If you have a turbocharged engine, you do not want to boost pressure to go into the crankcase, which would cause oil leaks and blow gaskets. In this case, it’s really important to have a one-way PCV valve. These valves are designed a bit differently and the PCV valve only works on idle and low RPM’s. Some PCV valves also have 3 connectors for a vacuum, which controls them with electric vacuum solenoids. These can work in a lot of different ways and we will discuss them in another article.
So how do I diagnose and replace my PCV valve then? Let’s go to some common questions regarding the PCV valve.
How Often Should I Replace My PCV Valve?
There is no fixed interval of when you should replace the PCV valve. However, because the PCV valve is often made of plastic and as you may know – plastic ages. Because the PCV valve is often mounted in hot places inside the engine bay and because they pass a lot of fuel/oil inside the hose at all the time, this will cause the PCV valve or the hoses to crack up sooner or later.
If you do not know when your PCV valve was replaced the last time and you have any of these symptoms above in your car, replace it. You can also check the hoses around the PCV valves. If these are cracked or in bad shape, there is a big risk that the PCV valve is in the same shape. The PCV valves are often cheap and easy to replace, so if you feel that you have any strange symptoms or do not know when the PCV valve was replaced the last time, replace it!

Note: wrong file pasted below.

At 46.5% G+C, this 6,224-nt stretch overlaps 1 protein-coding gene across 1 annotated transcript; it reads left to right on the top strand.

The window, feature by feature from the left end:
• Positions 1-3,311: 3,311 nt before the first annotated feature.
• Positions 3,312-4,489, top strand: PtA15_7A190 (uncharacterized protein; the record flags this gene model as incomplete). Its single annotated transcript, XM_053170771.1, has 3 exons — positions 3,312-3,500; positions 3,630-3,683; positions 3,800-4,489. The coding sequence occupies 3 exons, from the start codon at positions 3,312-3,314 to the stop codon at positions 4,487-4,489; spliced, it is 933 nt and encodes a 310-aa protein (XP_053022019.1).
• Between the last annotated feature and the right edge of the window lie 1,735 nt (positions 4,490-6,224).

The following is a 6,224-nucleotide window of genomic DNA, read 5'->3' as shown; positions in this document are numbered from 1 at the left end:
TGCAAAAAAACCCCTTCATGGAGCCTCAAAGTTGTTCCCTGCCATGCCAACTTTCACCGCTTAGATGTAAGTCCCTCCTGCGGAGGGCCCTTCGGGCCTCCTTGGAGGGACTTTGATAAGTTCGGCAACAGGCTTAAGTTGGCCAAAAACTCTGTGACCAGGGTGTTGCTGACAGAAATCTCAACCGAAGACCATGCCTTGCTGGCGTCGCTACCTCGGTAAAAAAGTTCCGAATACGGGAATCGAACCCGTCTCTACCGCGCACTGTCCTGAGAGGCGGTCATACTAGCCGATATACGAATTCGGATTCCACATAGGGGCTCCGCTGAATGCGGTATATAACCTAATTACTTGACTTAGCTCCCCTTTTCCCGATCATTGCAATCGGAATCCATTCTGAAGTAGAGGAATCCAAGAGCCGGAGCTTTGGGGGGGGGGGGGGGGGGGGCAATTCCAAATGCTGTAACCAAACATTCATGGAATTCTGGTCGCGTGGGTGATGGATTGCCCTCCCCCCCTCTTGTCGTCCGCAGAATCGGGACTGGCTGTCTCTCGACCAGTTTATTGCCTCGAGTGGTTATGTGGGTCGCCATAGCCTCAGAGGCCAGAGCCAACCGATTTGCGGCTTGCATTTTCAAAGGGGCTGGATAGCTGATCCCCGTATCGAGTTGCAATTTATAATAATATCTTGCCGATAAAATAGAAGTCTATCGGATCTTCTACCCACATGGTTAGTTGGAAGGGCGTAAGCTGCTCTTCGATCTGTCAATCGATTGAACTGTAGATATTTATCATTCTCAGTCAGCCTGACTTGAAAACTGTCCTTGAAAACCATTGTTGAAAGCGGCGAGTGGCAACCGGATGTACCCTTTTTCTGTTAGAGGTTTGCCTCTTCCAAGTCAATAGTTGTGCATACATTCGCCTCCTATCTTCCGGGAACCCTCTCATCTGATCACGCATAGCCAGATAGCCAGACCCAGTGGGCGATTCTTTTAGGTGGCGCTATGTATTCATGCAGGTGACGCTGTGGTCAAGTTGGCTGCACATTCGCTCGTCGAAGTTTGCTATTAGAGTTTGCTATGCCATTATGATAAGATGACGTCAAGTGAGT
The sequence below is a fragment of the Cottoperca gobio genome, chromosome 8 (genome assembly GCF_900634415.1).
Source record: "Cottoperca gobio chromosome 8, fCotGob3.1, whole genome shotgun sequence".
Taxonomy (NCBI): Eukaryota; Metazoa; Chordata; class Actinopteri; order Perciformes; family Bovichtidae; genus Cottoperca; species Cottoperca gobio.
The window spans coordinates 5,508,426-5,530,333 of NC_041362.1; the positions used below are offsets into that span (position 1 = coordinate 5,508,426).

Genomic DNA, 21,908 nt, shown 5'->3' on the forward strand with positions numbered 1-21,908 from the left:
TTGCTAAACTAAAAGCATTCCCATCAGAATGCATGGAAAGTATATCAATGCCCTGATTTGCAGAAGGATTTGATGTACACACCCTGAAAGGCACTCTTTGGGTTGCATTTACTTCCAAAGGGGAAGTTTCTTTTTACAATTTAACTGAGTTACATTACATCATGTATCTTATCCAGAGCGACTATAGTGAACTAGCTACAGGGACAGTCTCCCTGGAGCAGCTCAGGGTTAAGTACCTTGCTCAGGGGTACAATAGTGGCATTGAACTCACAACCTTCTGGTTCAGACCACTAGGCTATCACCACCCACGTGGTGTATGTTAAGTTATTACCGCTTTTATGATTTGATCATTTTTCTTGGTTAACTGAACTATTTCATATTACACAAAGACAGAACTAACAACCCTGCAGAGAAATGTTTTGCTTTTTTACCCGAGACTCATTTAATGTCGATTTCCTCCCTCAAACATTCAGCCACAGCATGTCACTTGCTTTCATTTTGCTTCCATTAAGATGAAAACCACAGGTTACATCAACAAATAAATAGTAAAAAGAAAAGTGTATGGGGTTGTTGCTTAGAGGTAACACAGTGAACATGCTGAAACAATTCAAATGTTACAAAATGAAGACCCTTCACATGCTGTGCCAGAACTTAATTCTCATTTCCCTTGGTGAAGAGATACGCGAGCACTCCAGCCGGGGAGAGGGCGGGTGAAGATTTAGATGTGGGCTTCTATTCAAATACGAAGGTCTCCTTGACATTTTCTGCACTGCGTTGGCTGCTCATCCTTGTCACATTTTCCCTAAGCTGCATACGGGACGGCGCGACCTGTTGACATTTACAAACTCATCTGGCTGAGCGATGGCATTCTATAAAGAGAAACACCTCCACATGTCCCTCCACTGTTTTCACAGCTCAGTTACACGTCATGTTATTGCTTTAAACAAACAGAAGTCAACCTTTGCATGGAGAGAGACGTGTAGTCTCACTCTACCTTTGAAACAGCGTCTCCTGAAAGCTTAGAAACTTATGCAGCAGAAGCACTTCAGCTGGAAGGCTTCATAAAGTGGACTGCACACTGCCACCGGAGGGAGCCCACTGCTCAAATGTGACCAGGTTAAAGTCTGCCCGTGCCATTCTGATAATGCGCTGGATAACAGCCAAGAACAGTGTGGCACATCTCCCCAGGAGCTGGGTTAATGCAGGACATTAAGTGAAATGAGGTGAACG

Where Is the PCV Valve Located?
This question does, of course, depend on what engine you have. If you have an older engine without turbo, check on the top or at the side of the valve cover. The valve is often fitted directly on the valve cover on these cars.
However, as you may know already, the PCV valve is fitted somewhere between the intake and the valve cover, so if you can’t find it on the valve cover, then check if you can see any hoses that are going from the valve cover to the intake. Somewhere on these hoses, the PCV valve should be located.
On the image, you can see a great example of where the PCV valve is located. Sometimes, on newer turbo cars the PCV valve is located inside the hose and can be pretty tough to locate. On Audi/Volkswagen/Skoda/Seat 1.8t for example, it’s located under the intake inside the hose and it can be very difficult to locate if you do not know about it.
How to Test if the PCV Valve is Broken?